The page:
Age-related macular degeneration is a leading cause of blindness among people over 65 years of age. Currently, approximately 1.75 million people suffer vision loss from this progressive disease in the U.S. alone, and that figure is rising every year. While there is no cure for macular degeneration, early diagnosis and treatment can slow its progression, delaying vision loss significantly.
Age-Related Macular Degeneration
Age-related macular degeneration, or AMD, is the deterioration of the part of the retina that is involved with sharp central vision, called the macula. The damage that occurs to the macula as result of AMD causes vision loss at the center of the field of vision. There are two basic forms of the disease, wet macular degeneration and dry. Dry macular degeneration is the most common, occurring in approximately 85 to 90 percent of AMD cases, and is the milder form, causing a slow, gradual loss of vision as compared to wet AMD, in which a patient can lose vision rapidly.
Causes and Risk Factors
Age-related macular degeneration is a disease that has been primarily associated with aging. However, scientists have determined that there is a genetic component to AMD as well, which has likely played a role in nearly three-quarters of all cases. Other risk factors for AMD include obesity, inactivity, high blood pressure and smoking. People with lighter eye colors may have a higher risk of AMD, and certain medications can play a role in the development of the disease, including some antipsychotic medications and malaria drugs.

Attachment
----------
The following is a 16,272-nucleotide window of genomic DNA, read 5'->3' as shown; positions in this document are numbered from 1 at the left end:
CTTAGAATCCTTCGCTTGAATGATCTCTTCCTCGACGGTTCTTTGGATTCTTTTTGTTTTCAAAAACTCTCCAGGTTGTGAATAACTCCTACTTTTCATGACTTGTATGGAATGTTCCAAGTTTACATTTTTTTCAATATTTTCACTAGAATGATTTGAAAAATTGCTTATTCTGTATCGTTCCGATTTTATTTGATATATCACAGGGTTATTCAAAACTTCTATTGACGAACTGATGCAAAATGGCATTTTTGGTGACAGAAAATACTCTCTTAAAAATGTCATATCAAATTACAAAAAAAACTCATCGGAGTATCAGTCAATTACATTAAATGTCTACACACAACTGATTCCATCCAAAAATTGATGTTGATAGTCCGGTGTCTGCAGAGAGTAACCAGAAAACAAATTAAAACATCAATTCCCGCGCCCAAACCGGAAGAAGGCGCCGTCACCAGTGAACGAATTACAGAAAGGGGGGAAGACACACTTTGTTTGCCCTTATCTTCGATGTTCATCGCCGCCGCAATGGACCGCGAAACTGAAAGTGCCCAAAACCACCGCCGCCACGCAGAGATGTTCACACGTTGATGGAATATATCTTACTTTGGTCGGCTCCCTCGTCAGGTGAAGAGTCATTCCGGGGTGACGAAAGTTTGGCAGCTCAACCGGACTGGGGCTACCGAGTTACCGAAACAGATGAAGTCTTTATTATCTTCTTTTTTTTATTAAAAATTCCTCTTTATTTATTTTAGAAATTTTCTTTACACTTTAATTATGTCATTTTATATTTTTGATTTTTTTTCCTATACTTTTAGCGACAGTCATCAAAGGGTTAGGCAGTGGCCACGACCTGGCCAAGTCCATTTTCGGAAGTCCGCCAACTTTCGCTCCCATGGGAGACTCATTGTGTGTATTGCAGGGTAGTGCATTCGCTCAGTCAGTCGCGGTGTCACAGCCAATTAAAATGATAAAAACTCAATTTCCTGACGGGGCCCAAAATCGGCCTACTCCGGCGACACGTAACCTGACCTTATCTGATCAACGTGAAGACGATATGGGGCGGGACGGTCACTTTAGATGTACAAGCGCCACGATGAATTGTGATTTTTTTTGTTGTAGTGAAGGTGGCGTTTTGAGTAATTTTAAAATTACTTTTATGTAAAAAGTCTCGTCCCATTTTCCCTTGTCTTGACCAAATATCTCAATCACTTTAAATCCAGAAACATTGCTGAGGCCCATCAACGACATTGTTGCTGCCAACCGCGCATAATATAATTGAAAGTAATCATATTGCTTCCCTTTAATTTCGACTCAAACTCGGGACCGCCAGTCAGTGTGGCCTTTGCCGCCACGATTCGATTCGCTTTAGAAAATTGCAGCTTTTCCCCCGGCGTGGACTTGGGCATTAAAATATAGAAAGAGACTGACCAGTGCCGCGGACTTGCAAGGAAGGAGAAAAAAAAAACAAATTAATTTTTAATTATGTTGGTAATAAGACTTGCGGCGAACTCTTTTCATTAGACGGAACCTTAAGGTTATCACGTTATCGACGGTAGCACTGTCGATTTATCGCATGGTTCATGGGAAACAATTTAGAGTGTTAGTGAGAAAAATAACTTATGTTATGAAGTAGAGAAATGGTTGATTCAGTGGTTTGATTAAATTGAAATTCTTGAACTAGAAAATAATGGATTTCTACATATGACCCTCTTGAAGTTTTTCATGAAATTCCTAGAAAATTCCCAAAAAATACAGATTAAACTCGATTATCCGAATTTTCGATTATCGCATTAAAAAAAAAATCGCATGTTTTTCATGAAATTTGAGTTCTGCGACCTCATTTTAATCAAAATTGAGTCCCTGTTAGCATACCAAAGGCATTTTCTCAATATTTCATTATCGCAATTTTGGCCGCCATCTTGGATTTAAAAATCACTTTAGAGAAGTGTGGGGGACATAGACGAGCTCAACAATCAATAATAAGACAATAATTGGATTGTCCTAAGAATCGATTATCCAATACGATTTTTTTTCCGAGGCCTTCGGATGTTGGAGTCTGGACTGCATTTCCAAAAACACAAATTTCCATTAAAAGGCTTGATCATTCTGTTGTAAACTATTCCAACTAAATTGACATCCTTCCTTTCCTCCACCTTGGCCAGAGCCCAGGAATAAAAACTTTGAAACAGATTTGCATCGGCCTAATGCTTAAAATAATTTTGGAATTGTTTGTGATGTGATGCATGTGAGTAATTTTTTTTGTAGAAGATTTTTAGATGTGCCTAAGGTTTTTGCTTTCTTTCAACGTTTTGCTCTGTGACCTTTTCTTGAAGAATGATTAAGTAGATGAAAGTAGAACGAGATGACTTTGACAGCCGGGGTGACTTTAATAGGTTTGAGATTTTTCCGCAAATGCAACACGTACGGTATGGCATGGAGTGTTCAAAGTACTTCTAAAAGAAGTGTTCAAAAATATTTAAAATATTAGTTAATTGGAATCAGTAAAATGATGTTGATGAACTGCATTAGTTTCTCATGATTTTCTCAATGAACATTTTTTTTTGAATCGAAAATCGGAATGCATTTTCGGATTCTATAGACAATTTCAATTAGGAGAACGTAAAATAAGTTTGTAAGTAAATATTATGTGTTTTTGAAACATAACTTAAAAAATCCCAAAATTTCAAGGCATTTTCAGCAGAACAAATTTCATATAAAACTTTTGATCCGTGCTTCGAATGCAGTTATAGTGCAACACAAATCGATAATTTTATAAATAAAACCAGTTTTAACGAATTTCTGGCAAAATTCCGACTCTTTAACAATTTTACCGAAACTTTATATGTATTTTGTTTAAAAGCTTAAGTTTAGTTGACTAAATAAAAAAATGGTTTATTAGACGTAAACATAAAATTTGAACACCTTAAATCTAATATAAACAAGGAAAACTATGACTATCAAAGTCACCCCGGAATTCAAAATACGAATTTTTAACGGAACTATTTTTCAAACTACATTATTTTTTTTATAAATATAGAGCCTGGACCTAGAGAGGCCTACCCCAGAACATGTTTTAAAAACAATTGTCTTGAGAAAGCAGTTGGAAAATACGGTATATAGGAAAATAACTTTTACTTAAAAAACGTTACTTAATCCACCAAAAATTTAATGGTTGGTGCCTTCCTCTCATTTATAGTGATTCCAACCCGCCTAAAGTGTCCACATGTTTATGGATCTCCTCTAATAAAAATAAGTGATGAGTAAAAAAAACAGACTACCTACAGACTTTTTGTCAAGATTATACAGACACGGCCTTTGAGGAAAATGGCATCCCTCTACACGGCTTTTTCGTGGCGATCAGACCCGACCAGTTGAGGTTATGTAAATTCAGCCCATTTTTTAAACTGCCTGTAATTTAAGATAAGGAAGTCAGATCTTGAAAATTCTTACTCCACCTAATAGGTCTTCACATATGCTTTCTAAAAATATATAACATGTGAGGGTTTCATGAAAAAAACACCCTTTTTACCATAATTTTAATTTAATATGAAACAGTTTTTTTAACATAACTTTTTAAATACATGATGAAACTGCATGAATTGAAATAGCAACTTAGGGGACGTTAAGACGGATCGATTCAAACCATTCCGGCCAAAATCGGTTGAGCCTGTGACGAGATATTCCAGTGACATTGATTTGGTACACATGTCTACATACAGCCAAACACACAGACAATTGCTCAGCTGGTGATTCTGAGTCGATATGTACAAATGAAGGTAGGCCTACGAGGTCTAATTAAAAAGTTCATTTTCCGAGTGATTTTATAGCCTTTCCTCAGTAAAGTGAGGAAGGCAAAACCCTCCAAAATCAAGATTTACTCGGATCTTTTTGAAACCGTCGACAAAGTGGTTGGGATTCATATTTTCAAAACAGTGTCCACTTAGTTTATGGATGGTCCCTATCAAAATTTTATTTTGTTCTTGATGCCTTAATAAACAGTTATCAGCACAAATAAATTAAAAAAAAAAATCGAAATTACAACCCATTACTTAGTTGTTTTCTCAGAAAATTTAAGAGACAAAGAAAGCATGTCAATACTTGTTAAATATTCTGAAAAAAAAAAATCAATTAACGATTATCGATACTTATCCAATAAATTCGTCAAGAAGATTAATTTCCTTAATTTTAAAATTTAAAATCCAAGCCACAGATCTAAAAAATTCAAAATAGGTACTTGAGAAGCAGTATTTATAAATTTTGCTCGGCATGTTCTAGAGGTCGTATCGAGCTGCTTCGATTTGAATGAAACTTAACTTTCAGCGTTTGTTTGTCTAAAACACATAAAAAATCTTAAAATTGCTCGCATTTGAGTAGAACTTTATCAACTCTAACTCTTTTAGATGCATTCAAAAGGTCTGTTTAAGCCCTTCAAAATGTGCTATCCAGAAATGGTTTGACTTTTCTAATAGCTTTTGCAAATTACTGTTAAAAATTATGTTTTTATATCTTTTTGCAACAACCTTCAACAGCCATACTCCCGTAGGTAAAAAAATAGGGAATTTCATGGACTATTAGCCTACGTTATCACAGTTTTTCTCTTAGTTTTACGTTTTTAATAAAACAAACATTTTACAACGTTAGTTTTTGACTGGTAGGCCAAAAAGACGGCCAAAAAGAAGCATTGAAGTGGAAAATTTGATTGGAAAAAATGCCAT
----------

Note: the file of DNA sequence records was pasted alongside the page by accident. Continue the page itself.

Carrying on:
Signs and Symptoms
Routine testing and examination by an eye care professional is the surest means of detecting AMD. However, between those visits, signs and symptoms of AMD to watch for include an increasing need for bright lighting for reading, difficulty adapting to low light levels, a blurred or blind spot at the center of the field of vision and a gradual increase in haziness or blurring in overall vision.
Vision loss due to AMD cannot be reversed. However, early detection and treatment can slow the progression of the disease significantly. For this reason, it is essential for people over the age of 50 to know and watch for the signs of AMD and see their eye care provider regularly for comprehensive eye exams, increasing the odds of detecting macular degeneration before vision loss begins.